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Associated Press introduces interactive maps to measure economic stress at county, state levels


NEW YORK -- Where is the recession hitting hardest? Which places have been spared from the worst economic pain? Which places are recovering?

To answer those questions on an ongoing basis, The Associated Press is launching an index that will provide monthly, multi-format updates on the economic stress of the United States down to the county level.

The Associated Press Economic Stress Index weighs three economic variables -- unemployment, foreclosures and bankruptcy -- to produce a score on a scale of 0-100 that measures how the recession is affecting a county compared to all others.

The scores are then plotted on the interactive Associated Press Economic Stress Maps, which demonstrate at a highly local level how economic conditions have deteriorated since October 2007. They also can be used as a tool to measure the progress of recovery in the coming months, providing a granular view of economic change in the United States.

“The AP Economic Stress Index is a valuable tool for analyzing what got us to this point of the recession,” said Kristin Gazlay, the AP’s managing editor for business news and global training. “But, even more importantly, it gives us a way to look at how things change over time and judge whether the economy is actually getting better, including pinpointing precisely where the recovery has its roots.”

The color-coded maps contain video essays from Americans all over the country. Users can also view previous months and see how the nation’s economic stress level has changed over time.

The maps will be updated monthly to reveal each county’s AP Economic Stress score, as well as its unemployment, foreclosure and bankruptcy rates. These updates will be accompanied by a series of text stories, photos and video that illuminate and provide context to the data.

The index, which includes exclusive data, was developed with help from University of Pennsylvania Professor Tony Smith, an expert in spatial statistical analysis.

Among the project’s many findings: For counties with more than 25,000 residents, LaGrange County, Ind., saw the greatest rise in economic stress between March 2008 and March 2009; Imperial County, Calif., had the highest overall Stress Index number.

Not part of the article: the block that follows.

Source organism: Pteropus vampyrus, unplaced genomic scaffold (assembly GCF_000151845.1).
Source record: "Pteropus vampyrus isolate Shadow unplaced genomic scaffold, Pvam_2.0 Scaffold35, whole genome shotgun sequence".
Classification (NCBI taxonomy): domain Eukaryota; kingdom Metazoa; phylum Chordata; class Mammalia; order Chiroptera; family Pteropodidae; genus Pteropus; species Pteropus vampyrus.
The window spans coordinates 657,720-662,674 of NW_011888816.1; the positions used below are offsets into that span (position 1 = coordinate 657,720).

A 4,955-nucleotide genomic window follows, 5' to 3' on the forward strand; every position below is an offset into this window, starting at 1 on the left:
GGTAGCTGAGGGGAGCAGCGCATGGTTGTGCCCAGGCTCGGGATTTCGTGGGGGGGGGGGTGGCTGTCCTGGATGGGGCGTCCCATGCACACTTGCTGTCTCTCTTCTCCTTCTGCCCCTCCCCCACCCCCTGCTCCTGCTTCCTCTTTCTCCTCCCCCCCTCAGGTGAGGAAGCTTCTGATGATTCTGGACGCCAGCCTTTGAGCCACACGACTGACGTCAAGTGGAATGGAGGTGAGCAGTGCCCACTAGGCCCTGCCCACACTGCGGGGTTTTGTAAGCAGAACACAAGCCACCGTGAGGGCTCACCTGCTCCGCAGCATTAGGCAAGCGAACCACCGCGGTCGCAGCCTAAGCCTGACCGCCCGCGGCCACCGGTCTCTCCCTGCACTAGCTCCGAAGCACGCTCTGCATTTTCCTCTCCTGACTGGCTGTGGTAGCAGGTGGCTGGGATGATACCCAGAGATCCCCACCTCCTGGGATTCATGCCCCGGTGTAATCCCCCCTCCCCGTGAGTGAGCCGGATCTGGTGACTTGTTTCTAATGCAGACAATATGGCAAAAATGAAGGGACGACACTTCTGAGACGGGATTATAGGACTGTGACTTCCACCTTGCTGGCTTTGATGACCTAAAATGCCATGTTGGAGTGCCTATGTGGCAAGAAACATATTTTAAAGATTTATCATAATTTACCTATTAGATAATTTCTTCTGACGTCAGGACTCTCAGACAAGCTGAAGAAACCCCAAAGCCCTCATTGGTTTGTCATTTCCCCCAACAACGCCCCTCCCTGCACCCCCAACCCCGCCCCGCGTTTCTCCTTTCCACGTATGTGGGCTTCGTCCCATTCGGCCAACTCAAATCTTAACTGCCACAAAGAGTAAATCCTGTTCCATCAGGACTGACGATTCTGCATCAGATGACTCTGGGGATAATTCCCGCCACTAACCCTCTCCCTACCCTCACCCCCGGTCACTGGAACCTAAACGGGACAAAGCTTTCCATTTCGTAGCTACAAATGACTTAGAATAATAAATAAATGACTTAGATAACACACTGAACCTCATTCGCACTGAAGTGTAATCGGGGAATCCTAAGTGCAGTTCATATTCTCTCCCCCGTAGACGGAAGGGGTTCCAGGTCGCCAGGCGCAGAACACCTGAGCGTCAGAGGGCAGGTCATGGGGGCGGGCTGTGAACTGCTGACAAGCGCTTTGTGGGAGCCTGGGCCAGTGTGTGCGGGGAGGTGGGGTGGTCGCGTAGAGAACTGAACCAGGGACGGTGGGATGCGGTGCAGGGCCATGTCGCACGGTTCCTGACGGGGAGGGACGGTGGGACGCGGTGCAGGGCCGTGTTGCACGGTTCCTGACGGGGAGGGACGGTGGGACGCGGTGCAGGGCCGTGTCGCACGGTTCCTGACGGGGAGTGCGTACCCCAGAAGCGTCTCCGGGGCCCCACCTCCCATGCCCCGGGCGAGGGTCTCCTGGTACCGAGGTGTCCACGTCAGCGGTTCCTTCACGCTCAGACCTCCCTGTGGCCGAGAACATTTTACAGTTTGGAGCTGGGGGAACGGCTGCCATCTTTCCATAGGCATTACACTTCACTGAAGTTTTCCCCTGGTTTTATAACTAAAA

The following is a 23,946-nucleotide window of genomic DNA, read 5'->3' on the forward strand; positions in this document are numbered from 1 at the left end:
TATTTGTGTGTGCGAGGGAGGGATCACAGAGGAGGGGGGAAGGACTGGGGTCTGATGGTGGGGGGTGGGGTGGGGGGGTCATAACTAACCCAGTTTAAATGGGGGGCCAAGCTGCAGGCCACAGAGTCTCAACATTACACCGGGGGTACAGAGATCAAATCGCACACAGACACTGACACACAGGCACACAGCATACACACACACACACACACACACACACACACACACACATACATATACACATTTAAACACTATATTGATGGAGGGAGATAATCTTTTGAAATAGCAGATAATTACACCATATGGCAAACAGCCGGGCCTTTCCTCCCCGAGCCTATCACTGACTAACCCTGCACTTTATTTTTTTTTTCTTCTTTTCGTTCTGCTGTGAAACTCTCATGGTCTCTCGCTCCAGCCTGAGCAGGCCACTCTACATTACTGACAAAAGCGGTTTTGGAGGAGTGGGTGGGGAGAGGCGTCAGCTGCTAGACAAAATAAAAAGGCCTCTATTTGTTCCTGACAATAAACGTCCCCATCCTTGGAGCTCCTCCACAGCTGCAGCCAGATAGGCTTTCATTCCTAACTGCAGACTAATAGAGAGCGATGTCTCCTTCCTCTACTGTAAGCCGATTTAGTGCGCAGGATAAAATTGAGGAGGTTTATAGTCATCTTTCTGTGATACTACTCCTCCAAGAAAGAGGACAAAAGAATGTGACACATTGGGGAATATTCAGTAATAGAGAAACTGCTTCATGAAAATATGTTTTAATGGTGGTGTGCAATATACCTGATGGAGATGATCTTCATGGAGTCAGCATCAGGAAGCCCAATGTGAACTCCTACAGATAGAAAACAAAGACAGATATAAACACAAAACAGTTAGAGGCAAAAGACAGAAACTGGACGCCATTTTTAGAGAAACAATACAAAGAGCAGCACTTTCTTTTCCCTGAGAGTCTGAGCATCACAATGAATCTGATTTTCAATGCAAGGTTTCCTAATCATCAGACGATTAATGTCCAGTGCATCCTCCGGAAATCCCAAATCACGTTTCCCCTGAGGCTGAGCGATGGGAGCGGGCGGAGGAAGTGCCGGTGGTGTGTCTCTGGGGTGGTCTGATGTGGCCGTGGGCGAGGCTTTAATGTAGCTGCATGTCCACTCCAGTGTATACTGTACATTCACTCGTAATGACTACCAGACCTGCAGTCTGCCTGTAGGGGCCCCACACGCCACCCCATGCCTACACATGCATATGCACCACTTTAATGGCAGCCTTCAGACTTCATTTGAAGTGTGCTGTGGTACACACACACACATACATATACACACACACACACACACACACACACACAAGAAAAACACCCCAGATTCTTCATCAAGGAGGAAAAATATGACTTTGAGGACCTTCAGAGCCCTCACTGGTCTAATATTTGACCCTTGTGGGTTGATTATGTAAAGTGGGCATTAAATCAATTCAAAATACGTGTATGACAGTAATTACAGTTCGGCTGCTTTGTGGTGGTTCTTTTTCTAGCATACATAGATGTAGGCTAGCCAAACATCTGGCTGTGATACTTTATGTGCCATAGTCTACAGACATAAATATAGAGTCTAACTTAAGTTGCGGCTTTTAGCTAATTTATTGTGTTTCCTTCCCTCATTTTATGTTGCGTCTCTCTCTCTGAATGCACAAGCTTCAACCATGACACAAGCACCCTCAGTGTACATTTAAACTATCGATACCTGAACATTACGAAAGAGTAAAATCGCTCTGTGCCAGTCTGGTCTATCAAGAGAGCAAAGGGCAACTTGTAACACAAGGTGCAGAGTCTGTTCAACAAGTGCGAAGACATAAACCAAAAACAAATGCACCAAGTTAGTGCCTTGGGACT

It also shows that the hardest-hit areas are heavily concentrated near the coasts, particularly the Southeast and Southwest, and that much of the Great Plains region remains relatively unscathed by the nation’s financial meltdown.

The maps show how much the recession that began in December 2007 deepened in the fall of 2008. For example, in September 6˝ percent of the more than 3,000 U.S. counties had an index score higher than 10. By February, it was up to 40 percent.

Starting on Monday, May 18, the AP Economic Stress Maps for March will be available for 30 days to all AP members who subscribe to AP Hosted Custom News, an online service carried on the Web sites of more than 750 subscribers. This introductory rollout will be accompanied by packages of interpretive stories and photos moving weekly over the course of those 30 days on the wire and in AP Exchange, an online tool offering access to AP’s vast database of content.

At the end of this 30-day period, AP will launch a premium product that each month will include a selection of state-level stories, the updated interactive maps, and the underlying data in a user-friendly format.

All AP members will continue to receive monthly national stories, photo packages and a graphic map plotting the Economic Stress Index for each county.


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